Yemen’s former president left the capital after Shiite rebels who surrounded his house let him go under international and local pressure, aides close to him said Saturday. The aides said former President Abed Rabbo Mansour Hadi left Sanaa and later arrived in Aden. They say Hadi later plans to leave the country to receive medical treatment. Hadi has been under house arrest for several weeks following a coup by Shiite Houthi rebels. The rebels earlier captured the capital, Sanaa, in September. The aides say the rebels let Hadi go after pressure from the United Nations, the U.S., Russia and local political parties.
An alarming number of emaciated sea lion pups are washing up on Southern California shores, leaving scientists baffled. California rehabilitation centers have taken in almost 500 of the marine mammals since Jan. 1, National Geographic reported. Shawn Johnson, a veterinarian at the Marine Mammal Center in Sausalito, California, told NatGeo, “They’re extremely emaciated, basically starving to death.” It is unclear why the pups are in such dire shape, Yahoo News said, but the National Marine Fisheries Service (National Oceanic and Atmospheric Administration Fisheries) believes the declining availability of sea lion prey may be a key component. “The prey source is just too far away for the mothers to go out, get food and come back and wean the pups.” California sea lions play a vital role in nature since they act as indicators of ocean health, Nat Geo says. Experts say the unusual warmth of ocean waters may be what is driving sea lion prey further out to sea. California sea lions feed on fish and squid.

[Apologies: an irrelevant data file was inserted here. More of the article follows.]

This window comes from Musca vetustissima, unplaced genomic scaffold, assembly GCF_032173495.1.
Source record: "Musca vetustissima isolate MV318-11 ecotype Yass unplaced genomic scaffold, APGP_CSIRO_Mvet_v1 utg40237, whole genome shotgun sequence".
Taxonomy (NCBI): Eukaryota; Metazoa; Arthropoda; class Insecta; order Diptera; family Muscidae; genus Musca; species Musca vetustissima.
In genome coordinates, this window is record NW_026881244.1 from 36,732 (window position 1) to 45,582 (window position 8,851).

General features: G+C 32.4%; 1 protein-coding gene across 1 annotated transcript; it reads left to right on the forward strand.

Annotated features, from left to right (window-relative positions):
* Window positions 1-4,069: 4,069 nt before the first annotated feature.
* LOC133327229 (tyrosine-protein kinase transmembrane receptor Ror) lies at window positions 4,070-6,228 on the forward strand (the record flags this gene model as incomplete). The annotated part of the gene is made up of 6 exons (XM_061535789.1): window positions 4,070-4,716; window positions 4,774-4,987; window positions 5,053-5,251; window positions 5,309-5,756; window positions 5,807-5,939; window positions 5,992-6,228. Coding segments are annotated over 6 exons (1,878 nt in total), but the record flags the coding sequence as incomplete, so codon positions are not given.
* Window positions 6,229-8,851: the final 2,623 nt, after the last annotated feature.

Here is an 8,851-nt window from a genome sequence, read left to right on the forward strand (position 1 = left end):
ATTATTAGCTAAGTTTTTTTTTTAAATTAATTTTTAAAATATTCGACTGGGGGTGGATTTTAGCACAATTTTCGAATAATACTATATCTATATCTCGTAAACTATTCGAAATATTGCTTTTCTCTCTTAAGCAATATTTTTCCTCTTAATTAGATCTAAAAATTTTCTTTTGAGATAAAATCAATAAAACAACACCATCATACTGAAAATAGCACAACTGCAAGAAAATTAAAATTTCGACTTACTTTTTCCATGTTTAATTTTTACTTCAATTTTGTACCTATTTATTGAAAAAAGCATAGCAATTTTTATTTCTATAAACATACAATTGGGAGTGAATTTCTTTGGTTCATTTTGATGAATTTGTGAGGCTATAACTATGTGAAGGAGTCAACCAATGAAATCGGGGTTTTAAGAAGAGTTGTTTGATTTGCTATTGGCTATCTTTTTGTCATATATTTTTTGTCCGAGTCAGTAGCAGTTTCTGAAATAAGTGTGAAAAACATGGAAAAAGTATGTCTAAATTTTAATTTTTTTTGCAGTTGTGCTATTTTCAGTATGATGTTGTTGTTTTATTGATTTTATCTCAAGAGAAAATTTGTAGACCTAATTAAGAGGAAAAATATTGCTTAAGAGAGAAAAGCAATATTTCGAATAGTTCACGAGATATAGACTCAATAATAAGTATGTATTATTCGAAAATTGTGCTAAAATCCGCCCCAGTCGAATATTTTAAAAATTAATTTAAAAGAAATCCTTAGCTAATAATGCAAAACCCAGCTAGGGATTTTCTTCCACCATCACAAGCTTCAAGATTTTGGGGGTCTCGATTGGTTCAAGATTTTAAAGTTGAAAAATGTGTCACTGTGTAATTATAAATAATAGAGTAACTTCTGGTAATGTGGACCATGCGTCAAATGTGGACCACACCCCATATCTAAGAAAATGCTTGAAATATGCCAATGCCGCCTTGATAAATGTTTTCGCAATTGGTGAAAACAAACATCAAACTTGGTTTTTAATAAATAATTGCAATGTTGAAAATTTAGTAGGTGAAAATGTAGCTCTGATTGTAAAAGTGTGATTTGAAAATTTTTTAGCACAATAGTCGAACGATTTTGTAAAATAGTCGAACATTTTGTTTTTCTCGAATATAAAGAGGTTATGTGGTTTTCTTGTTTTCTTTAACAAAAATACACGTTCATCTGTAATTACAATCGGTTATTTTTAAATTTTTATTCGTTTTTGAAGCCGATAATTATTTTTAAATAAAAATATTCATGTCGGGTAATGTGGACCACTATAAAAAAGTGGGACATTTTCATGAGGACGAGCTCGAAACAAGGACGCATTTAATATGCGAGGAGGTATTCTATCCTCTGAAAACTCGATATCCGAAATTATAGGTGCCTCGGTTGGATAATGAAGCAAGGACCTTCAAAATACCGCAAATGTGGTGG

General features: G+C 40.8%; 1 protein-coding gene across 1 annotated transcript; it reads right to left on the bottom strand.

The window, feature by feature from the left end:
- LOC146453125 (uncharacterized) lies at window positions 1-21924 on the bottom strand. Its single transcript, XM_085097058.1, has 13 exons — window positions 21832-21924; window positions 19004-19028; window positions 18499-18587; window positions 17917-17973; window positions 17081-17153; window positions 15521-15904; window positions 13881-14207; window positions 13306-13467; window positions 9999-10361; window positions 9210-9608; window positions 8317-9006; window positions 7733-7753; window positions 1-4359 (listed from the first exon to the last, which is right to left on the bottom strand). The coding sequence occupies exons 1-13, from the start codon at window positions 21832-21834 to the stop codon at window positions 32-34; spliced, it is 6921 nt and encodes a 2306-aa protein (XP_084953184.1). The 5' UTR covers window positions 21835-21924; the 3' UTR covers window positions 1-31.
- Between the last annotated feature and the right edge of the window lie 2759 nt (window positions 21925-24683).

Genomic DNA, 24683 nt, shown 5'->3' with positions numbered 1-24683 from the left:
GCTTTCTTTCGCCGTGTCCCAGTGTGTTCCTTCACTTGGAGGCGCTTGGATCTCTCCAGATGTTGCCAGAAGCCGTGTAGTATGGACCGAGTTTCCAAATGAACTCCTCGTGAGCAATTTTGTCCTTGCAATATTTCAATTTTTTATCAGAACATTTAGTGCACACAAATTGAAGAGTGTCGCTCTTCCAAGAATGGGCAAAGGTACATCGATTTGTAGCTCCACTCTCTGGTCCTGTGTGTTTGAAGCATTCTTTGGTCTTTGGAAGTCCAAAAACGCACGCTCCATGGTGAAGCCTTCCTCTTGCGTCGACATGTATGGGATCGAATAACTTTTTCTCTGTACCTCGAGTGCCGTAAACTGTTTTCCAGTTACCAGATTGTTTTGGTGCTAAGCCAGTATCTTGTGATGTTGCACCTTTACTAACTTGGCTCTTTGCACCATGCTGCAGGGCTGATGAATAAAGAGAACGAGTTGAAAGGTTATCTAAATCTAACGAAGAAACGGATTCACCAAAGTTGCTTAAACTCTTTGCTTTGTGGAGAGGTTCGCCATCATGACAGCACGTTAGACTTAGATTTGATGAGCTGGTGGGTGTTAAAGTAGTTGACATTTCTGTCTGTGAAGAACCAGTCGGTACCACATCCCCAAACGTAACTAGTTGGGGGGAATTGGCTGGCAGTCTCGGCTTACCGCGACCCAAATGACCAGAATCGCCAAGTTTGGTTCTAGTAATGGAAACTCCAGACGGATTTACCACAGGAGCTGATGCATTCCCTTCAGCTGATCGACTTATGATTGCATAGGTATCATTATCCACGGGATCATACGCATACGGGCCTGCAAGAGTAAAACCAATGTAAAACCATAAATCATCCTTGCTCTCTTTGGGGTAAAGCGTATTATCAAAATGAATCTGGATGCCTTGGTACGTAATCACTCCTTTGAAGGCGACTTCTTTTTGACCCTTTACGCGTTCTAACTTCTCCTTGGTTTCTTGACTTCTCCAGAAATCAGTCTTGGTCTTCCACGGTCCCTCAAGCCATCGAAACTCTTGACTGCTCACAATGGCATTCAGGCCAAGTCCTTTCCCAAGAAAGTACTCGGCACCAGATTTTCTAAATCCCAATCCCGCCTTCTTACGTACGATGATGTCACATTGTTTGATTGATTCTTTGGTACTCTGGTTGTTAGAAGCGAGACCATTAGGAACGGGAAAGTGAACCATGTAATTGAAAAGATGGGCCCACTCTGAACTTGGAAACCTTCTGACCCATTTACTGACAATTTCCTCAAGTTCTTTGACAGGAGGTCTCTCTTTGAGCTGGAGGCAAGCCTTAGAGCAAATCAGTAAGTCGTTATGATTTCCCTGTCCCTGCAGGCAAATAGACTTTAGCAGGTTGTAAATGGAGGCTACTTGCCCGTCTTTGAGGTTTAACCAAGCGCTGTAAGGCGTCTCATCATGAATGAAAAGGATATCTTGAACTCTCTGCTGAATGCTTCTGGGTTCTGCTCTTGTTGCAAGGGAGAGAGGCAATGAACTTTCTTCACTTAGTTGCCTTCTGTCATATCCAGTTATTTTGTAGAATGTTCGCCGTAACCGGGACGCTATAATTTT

A widespread winter storm impacted parts of the South, Midwest and Northeast with snow and ice Friday and Saturday. The final bout of light freezing rain and snow from Pandora will push off of the Northeast coast during the morning hours on Sunday, from parts of New Jersey to the New York City area and Southern New England. Freezing rain and sleet were reported from Pandora Friday, which created slippery conditions from Missouri to Alabama. Ice accumulations up to 0.25 inch were reported Friday night and early Saturday in parts of Tennessee, Kentucky and West Virginia, including Charleston. Even heavier ice accumulations of up to one inch were reported in eastern Tennessee, which combined with gusty winds caused significant damage. Snow totals of over 20 inches have been reported in West Virginia. A few other states have seen a foot or more of snow from Pandora, including southern Illinois, Maryland and Virginia.